Tips for a Traditional Christmas

I hate tacky, over-the-top Christmas decorations as much as the next person. I hate them with a passion. They seem to be everywhere, with many places adopting the “more is more” attitude. So I’ve made a list of everything I can think of that might help you avoid accidentally turning your home into this horror, and your Christmas spirit into the metaphorical equivalent.



1. Less is more. The first, and most important thing, is to not go over the top. It’s really easy to get carried away with Christmas decorations, and particularly if you tend to hoard and collect decorations over the years your house might end up looking like a bunch of elves threw up in it. It’s much better to keep things simple and understated. If you’re worried you might end up overdoing things, stick to a tree, wreath, and something on the mantlepiece. I’ve always wanted to hang a proper pine garland from the fireplace, but it didn’t materialise this year – one can dream! Otherwise you can always hang stockings – just make sure the colours aren’t too in-you-face. Which brings me to point number two…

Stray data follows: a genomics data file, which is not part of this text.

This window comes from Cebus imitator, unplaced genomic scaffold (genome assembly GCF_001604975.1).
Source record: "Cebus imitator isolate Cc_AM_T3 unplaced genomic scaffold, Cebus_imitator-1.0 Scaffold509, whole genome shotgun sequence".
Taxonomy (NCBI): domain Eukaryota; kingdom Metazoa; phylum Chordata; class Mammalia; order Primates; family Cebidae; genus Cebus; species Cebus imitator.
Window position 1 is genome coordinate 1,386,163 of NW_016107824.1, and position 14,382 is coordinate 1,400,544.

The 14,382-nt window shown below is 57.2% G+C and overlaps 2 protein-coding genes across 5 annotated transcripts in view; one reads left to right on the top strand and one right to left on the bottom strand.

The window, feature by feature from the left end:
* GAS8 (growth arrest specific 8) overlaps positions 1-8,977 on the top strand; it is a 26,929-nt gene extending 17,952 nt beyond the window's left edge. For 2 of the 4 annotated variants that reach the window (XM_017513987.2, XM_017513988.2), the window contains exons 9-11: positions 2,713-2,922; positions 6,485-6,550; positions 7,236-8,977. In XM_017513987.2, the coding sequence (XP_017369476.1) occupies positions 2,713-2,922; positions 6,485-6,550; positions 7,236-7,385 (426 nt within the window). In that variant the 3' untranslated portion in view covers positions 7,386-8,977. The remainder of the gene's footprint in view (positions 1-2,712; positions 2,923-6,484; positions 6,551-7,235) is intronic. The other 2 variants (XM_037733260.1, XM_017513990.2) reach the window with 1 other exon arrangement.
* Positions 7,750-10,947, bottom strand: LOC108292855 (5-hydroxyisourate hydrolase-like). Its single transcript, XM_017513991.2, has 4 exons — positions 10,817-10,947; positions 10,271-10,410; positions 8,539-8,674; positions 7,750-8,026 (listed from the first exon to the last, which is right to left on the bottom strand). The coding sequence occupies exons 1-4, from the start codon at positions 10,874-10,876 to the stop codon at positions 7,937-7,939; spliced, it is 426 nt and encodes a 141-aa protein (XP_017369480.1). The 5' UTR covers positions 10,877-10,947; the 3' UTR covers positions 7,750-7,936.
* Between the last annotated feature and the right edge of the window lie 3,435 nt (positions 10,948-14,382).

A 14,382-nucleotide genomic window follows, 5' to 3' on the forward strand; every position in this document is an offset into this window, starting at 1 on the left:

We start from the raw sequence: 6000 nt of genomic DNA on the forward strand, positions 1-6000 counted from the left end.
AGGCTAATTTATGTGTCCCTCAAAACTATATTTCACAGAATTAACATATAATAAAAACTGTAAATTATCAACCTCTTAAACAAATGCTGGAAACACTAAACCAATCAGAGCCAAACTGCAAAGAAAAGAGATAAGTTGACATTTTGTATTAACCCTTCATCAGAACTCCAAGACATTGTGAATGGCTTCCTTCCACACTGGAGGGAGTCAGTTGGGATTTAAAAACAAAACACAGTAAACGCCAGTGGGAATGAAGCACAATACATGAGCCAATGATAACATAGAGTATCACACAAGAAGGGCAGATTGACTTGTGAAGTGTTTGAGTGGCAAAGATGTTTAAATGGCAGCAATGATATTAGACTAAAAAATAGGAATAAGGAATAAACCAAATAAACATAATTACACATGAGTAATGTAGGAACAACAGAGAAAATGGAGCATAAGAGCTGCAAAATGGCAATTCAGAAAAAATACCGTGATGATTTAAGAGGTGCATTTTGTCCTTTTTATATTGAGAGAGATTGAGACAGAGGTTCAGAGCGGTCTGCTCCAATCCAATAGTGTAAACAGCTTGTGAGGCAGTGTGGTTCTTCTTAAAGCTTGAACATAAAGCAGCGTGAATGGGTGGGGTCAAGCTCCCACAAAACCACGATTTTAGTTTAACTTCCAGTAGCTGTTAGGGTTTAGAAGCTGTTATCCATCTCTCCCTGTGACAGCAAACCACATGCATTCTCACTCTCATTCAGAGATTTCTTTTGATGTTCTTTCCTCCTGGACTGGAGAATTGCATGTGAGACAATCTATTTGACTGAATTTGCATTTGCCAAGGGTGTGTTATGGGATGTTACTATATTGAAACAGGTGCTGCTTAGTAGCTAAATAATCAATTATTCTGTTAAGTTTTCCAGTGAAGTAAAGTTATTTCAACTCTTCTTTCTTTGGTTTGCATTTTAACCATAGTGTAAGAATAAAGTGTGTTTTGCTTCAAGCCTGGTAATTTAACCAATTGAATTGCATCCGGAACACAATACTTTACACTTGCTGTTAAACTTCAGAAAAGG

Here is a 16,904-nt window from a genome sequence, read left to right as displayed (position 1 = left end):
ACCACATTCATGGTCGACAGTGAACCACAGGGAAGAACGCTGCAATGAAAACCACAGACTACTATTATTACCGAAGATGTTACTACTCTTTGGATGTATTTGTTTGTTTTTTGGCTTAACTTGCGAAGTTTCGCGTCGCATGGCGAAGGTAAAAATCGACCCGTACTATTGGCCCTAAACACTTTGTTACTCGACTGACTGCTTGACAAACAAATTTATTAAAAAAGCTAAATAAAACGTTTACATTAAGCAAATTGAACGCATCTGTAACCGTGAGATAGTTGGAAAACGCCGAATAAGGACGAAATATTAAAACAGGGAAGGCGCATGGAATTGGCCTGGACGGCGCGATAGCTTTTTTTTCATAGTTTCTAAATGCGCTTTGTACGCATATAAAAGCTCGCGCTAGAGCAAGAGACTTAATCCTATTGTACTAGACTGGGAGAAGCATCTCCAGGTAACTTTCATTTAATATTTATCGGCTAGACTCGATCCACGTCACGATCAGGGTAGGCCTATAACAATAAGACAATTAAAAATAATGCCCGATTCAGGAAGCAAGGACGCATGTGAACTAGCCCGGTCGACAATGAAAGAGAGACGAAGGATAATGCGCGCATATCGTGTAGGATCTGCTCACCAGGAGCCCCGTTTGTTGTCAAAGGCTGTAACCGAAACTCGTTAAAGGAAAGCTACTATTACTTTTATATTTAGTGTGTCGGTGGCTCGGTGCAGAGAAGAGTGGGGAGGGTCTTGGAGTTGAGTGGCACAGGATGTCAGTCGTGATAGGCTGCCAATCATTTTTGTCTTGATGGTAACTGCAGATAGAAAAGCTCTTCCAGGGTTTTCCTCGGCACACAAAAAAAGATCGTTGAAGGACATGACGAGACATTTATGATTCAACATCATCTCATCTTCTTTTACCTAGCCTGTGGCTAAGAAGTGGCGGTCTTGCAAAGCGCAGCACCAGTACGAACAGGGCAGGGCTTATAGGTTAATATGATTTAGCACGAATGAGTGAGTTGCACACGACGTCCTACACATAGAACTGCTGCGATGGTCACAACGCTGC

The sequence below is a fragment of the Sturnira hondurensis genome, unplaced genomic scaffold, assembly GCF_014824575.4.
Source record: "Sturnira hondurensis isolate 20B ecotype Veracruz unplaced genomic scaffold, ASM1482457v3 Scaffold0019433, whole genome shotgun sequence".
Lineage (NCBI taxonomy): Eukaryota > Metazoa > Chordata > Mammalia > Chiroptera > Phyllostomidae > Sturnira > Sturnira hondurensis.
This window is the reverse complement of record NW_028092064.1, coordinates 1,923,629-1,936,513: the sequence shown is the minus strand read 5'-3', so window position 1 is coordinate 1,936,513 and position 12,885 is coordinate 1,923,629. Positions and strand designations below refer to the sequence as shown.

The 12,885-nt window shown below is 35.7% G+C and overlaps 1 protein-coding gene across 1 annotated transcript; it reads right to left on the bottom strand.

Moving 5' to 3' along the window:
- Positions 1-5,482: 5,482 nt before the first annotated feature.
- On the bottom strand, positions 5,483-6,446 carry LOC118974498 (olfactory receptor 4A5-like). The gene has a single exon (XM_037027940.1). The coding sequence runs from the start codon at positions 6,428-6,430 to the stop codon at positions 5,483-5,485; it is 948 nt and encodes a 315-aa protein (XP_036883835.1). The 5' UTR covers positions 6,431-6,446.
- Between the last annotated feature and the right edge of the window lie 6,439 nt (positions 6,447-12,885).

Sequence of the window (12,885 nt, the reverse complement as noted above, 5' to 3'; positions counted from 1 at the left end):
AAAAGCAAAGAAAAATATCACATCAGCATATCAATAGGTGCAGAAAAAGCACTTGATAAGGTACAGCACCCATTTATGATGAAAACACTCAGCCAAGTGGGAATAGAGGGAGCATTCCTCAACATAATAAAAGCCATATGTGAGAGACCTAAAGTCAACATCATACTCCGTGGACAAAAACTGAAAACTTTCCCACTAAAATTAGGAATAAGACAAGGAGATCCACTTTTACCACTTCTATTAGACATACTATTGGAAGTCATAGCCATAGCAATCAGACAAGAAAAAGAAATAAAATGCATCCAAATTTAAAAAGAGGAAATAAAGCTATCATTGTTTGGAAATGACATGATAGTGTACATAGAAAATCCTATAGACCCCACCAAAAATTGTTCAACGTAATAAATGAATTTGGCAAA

2. Stick to traditional colours. By this I mean specifically:

  • Red (and make sure it’s a deep crimson, not firetruck red)
  • Green (the colour of the tree, duh)
  • Metallics (gold, silver, bronze, or anything in this vein; rose gold does not count)
  • White (or off-white)

That’s it, boom, finito. No other colours belong in anything Christmas-themed, so get rid of those pastel decorations and brightly coloured lights.



3. Turn off Mariah Carey. Right now. Never turn it back on.